Not less alarming were the rumors about 94 kinds of Mir bacteria being pathogenic and able to cause human diseases. This information contradicted claims by Russian scientific authorities. Yet some foreign experts, among them the Italian microbiologist Mario Pizzura, overtly accused the Russians of concealing the outbreaks of infectious diseases among the Mir crews.

In the meantime, unlike the level of threat the bacteria posed to the humans, the reason behind their aggressiveness presently raises no doubt.

Space mutations. Nothing else could change the descendants of the terrestrial microorganisms into sinister "metal eaters." Staying inside the orbital station and on its exterior and being exposed to radioactive space rays and sun flashes, their genetic changes went out-of-control.

Thus, it appeared Mir was attacked by mutes. Just like in another thriller.

But even more intriguing were the revelations of Russian space crewmember Anatoly Serebrov, who confessed that it was not merely microorganisms, which underwent mutations. Several Russian newspapers referred to him saying he had also seen mutating worms. "When one of the station's devices failed and I set to dissembling it, I found there a yellow worm more than a meter long& I have not seen anything of the kind on the Earth," Serebrov said.

On March 23, 2001 the glorious Mir station came to its end. However, the concerns around its mutating creatures have not ended. Scientists fear that once in the ocean, the Mir's changed bacteria may cause (and may have already caused!) negative changes in the Earth biosphere.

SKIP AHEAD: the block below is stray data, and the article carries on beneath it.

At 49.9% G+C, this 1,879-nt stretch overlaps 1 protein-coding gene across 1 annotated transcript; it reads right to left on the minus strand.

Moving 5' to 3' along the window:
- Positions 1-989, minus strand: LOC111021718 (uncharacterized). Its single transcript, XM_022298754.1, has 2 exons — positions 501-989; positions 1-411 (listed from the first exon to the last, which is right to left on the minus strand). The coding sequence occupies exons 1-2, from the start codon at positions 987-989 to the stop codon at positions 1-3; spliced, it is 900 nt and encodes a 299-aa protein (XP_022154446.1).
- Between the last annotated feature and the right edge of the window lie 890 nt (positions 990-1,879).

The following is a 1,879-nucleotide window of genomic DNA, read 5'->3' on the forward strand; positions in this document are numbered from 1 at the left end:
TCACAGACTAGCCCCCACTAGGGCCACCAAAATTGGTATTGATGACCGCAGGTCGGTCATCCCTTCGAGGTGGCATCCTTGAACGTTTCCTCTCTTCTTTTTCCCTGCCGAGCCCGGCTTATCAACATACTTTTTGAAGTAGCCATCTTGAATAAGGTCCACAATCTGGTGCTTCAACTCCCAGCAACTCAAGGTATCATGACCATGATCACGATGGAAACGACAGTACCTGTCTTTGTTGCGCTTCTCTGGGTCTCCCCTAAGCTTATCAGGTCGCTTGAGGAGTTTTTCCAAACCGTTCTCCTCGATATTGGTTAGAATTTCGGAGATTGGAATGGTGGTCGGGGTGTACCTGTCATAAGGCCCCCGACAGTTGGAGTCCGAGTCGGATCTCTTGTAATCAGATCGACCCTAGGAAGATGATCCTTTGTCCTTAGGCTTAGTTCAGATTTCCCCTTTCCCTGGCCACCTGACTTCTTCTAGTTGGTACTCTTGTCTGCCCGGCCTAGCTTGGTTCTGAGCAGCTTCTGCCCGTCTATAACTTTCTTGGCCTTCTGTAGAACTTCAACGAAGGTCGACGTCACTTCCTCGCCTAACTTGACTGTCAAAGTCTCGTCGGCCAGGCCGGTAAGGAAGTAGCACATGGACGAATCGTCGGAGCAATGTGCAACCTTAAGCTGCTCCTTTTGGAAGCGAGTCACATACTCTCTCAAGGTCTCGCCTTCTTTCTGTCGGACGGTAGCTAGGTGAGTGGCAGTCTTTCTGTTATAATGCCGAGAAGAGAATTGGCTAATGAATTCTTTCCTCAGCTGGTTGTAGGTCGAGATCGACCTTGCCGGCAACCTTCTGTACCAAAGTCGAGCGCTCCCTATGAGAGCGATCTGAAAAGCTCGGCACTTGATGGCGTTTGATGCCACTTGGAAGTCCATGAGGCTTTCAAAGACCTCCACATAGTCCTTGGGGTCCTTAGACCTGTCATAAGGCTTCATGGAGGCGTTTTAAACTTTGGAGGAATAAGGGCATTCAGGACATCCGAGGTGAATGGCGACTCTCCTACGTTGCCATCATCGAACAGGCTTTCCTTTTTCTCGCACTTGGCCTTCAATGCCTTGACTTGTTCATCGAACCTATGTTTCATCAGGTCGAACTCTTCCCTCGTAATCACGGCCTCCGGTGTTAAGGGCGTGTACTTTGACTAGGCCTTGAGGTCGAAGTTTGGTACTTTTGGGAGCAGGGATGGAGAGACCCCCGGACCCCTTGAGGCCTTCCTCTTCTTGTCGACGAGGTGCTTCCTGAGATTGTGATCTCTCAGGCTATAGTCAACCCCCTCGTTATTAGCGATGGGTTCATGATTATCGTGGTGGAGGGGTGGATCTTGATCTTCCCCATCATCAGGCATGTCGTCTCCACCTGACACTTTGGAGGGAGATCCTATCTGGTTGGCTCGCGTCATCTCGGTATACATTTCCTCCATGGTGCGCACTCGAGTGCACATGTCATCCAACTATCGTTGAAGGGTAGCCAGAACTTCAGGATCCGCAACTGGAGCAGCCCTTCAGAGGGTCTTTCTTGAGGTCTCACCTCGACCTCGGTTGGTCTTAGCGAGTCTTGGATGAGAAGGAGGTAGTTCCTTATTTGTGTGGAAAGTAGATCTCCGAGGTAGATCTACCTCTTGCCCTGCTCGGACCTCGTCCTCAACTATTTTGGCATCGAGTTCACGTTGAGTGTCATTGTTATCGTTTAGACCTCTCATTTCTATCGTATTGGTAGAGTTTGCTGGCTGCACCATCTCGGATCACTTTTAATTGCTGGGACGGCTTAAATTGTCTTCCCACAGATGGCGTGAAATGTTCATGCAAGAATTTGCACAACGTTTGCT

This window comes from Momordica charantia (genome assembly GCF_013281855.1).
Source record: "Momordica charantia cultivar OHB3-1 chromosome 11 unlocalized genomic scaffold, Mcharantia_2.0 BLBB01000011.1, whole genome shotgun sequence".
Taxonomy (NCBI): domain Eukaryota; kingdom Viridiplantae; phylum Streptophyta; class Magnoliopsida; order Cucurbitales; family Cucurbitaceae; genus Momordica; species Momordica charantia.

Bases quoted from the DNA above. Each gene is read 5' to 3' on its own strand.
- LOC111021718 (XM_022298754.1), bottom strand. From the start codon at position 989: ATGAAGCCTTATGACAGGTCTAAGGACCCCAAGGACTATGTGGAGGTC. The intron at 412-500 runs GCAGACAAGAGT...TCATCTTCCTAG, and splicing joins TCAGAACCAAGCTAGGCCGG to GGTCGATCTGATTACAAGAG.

These allegations gave rise to a series of sensational news pieces last year. The stories held that, having come into contact with the local terrestrial species, the "space mutes" would start eating plastic, metal and glass and emit poisonous exhalations.

In an effort to claim these apprehensions, skeptics have held that any harmful substances would be burned to a crisp when the Mir fell through the Earth's atmosphere. The "alarmists" still keep saying that, being extremely tenacious of life, the mutes could not be killed by the high temperatures.

Pouring oil on the flames was the comment by the Deputy Director of the Russian Academic Institute of Astronomy, Boris Shustov, who, sharing his opinion with a Gazeta.Ru correspondent, said the high velocity of the falling Mir did not let its temperatures reach the point that microorganisms would start to disintegrate. As an example, the astrophysicist cited the case of a meteorite that fell in India in the mid-1950s. When the locals came upon the site, they saw a huge piece of ice.This would indicate that whatever was inside Mir at re-entry could well be preserved, too, said the scientist.

His colleague from the same academic establishment, Anatoly Mikisha, added that one could hardly make precise temperature calculations concerning each specific part of the station. Mikisha also stressed that there are well-known kinds of bacteria, which can live even in the volcano craters. The temperatures on "Mir" must have been lower, he said.

Anyway, nobody has given a definite answer as to what eventually occurred to the weird inhabitants of the Russian orbital station once it came to rest on the Pacific seabed. The experts merely advised that one should better not try to find the Mir's remains and steer clear from the area where it might be located.

But who knows, maybe one of these days the issue of the Mir mutes will once again make headlines. And in the process make a Hollywood scenario reality.

Copyright 2002 by Igor Popov

Igor Popov is a freelance writer based in Moscow, Russia.